April 2021
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Kidney disease is becoming more and more common. It is important that everyone understands what are the common kidney diseases, how they occur and what preventive measures can be taken to avoid kidney disease.

Some common kidney disorders are
Diabetic nephropathy
Hypertensive kidney disease
Nephrotic syndrome
Drug induced kidney disease
Acute kidney injury
Dialysis and transplantation can also be considered here
Let us understand these common conditions.

Diabetic kidney disease

This is kidney disease which occurs in upto 40% od diabetics usually after many years of diabetes but can be found sometimes early in the course of diabetes. The first presentation is by excessive amounts of albumin in the urine (called moderately increased albuminuria and previously called microalbuminuria). After this stage, the albuminuria increases, and kidney function starts becoming affected and finally ends in severe kidney failure where we need dialysis or transplantation. This can be prevented by meticulous control of diabetes, control of associated hypertension and use of certain drugs. Everyone with diabetes should check the urine for microalbumin at least once a year for early diagnosis. At this stage, treatment can prevent worsening or, in some cases, cause reversal of the changes.

Hypertensive kidney disease

Long standing high blood pressure can cause kidneys to fail. This usually results in progressive fall in the kidney function leading to a final stage where dialysis or transplant is needed. This can be detected early by checking the urine for protein and by checking the blood for urea and creatinine levels. Early diagnosis and control of hypertension can lead to slowing the progression of kidney disease. The important message is that high blood pressure is a condition not to be taken lightly but to be controlled well, otherwise kidneys will be damaged.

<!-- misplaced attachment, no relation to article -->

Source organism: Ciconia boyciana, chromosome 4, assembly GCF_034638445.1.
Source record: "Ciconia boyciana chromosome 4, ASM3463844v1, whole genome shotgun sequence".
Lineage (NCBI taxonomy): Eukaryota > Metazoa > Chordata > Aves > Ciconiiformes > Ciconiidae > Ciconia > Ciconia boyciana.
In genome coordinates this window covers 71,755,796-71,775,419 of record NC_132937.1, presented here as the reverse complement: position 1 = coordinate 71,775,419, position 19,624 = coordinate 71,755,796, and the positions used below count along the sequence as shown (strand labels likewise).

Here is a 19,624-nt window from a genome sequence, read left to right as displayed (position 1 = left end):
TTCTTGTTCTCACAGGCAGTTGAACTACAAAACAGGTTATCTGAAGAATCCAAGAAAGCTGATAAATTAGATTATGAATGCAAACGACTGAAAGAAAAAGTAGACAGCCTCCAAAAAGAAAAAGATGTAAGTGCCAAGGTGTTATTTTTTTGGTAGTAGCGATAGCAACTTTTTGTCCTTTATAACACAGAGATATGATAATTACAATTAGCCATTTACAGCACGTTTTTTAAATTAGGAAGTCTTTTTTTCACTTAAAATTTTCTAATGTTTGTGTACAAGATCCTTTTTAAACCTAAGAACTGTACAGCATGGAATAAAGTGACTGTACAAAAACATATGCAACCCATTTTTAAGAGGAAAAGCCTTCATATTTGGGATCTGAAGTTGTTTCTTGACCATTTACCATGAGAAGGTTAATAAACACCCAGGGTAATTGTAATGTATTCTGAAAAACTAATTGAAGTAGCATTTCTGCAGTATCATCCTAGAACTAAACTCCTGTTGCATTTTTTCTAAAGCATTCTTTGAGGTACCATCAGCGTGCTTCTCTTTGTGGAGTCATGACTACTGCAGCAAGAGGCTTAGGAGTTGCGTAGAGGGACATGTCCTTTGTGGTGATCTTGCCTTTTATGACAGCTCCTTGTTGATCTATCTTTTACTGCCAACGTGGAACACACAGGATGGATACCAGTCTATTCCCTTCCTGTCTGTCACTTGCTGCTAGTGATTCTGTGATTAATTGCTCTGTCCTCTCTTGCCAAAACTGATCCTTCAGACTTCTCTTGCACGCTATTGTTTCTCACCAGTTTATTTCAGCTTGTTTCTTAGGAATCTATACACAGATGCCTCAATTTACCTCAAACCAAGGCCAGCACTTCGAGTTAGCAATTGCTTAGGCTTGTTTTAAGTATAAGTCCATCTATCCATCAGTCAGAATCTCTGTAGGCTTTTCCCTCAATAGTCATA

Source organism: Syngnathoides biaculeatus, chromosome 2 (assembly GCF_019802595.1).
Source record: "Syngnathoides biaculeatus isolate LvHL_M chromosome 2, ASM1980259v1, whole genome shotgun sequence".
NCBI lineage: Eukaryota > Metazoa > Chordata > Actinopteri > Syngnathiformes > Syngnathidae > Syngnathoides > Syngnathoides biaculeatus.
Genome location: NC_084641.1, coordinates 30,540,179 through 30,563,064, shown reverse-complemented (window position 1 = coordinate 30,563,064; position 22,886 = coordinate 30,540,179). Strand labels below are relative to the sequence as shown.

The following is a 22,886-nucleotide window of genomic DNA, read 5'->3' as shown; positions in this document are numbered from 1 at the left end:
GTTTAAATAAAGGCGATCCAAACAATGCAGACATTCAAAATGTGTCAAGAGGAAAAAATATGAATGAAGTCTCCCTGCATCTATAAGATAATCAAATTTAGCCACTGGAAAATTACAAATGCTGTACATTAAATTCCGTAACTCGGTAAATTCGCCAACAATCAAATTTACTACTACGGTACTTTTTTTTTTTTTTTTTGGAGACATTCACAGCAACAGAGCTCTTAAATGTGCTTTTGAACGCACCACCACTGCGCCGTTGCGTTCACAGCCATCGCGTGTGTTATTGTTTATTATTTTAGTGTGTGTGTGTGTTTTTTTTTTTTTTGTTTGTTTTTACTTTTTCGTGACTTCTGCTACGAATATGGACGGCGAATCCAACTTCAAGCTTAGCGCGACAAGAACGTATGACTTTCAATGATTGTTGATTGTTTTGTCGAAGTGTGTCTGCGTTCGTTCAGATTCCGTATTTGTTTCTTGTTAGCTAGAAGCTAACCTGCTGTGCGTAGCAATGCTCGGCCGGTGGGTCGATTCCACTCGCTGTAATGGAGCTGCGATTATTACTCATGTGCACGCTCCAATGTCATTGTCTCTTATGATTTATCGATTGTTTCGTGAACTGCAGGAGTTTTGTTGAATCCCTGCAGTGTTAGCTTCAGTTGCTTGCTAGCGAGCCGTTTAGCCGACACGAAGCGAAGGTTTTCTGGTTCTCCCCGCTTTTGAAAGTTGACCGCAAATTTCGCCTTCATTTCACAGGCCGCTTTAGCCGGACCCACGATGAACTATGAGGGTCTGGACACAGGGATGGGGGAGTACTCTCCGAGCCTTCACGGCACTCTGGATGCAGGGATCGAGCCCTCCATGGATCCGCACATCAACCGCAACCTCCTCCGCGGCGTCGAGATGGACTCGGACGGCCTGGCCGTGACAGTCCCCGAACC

Drug induced kidney disease

Many drugs are capable of kidney damage. Kidney damage can occur due to certain pain killers called NSAIDs or certain antibiotics called aminoglycosides. In addition, a large number of drugs have been known to produce immune mediated kidney damage. Kidney damage has also been seen with ayurvedic preparations and other alternative medicines. Thus unnecessary use of medicines should be avoided. Older people and those with pre-existing kidney disease or other systemic disease should avoid such drugs as far as possible. One should not be led by claims such as ‘free of side-effects’ claimed by practitioners of alternative medicine. Many of these drugs have serious side effects.

Nephrotic syndrome

This is a condition where protein is lost in the urine due to immunity mediated changes in the kidney. Normally the kidney excretes only extremely small amounts of protein. In nephrotic syndrome large quantities of protein are lost in the urine and this leads to decreased protein in the blood. The result is swelling all over the body which increases with time. Usually in adults, this condition will need to be diagnosed as to the cause by means of a test called a kidney biopsy. Treatment is by drugs that suppress the immune system.